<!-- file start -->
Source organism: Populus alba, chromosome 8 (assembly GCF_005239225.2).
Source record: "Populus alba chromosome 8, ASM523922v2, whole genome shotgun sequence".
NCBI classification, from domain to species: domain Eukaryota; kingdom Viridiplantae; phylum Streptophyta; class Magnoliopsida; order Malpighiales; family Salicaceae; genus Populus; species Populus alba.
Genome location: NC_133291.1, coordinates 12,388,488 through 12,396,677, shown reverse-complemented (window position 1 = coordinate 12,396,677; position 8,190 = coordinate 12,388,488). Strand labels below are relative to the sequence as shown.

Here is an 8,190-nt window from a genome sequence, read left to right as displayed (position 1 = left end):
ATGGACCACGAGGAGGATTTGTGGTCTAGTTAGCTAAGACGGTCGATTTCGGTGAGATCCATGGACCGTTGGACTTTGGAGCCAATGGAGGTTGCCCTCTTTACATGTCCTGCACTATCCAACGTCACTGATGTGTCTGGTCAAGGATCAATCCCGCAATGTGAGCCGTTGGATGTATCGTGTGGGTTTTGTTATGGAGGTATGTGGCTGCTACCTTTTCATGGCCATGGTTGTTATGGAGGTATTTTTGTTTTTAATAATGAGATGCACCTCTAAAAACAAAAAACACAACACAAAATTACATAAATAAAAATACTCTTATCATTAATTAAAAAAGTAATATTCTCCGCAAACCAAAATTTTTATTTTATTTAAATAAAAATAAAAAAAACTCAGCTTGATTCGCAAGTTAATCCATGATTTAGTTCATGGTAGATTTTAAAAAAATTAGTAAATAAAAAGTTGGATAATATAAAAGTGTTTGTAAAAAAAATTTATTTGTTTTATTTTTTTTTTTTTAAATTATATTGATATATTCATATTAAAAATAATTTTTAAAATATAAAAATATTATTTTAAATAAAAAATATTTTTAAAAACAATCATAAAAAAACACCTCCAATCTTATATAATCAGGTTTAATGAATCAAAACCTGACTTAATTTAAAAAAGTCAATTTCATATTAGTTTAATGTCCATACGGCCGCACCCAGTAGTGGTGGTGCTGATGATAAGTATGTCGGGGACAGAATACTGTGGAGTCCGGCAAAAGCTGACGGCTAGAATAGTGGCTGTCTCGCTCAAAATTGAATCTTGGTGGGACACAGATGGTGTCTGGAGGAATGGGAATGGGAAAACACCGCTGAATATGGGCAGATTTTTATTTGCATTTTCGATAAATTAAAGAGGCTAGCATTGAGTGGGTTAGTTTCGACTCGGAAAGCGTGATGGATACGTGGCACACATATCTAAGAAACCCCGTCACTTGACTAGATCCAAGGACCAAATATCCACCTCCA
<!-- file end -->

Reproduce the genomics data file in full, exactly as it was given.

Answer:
Source organism: Populus alba, chromosome 8 (assembly GCF_005239225.2).
Source record: "Populus alba chromosome 8, ASM523922v2, whole genome shotgun sequence".
NCBI classification, from domain to species: domain Eukaryota; kingdom Viridiplantae; phylum Streptophyta; class Magnoliopsida; order Malpighiales; family Salicaceae; genus Populus; species Populus alba.
Genome location: NC_133291.1, coordinates 12,388,488 through 12,396,677, shown reverse-complemented (window position 1 = coordinate 12,396,677; position 8,190 = coordinate 12,388,488). Strand labels below are relative to the sequence as shown.

Here is an 8,190-nt window from a genome sequence, read left to right as displayed (position 1 = left end):
ATGGACCACGAGGAGGATTTGTGGTCTAGTTAGCTAAGACGGTCGATTTCGGTGAGATCCATGGACCGTTGGACTTTGGAGCCAATGGAGGTTGCCCTCTTTACATGTCCTGCACTATCCAACGTCACTGATGTGTCTGGTCAAGGATCAATCCCGCAATGTGAGCCGTTGGATGTATCGTGTGGGTTTTGTTATGGAGGTATGTGGCTGCTACCTTTTCATGGCCATGGTTGTTATGGAGGTATTTTTGTTTTTAATAATGAGATGCACCTCTAAAAACAAAAAACACAACACAAAATTACATAAATAAAAATACTCTTATCATTAATTAAAAAAGTAATATTCTCCGCAAACCAAAATTTTTATTTTATTTAAATAAAAATAAAAAAAACTCAGCTTGATTCGCAAGTTAATCCATGATTTAGTTCATGGTAGATTTTAAAAAAATTAGTAAATAAAAAGTTGGATAATATAAAAGTGTTTGTAAAAAAAATTTATTTGTTTTATTTTTTTTTTTTTAAATTATATTGATATATTCATATTAAAAATAATTTTTAAAATATAAAAATATTATTTTAAATAAAAAATATTTTTAAAAACAATCATAAAAAAACACCTCCAATCTTATATAATCAGGTTTAATGAATCAAAACCTGACTTAATTTAAAAAAGTCAATTTCATATTAGTTTAATGTCCATACGGCCGCACCCAGTAGTGGTGGTGCTGATGATAAGTATGTCGGGGACAGAATACTGTGGAGTCCGGCAAAAGCTGACGGCTAGAATAGTGGCTGTCTCGCTCAAAATTGAATCTTGGTGGGACACAGATGGTGTCTGGAGGAATGGGAATGGGAAAACACCGCTGAATATGGGCAGATTTTTATTTGCATTTTCGATAAATTAAAGAGGCTAGCATTGAGTGGGTTAGTTTCGACTCGGAAAGCGTGATGGATACGTGGCACACATATCTAAGAAACCCCGTCACTTGACTAGATCCAAGGACCAAATATCCACCTCCA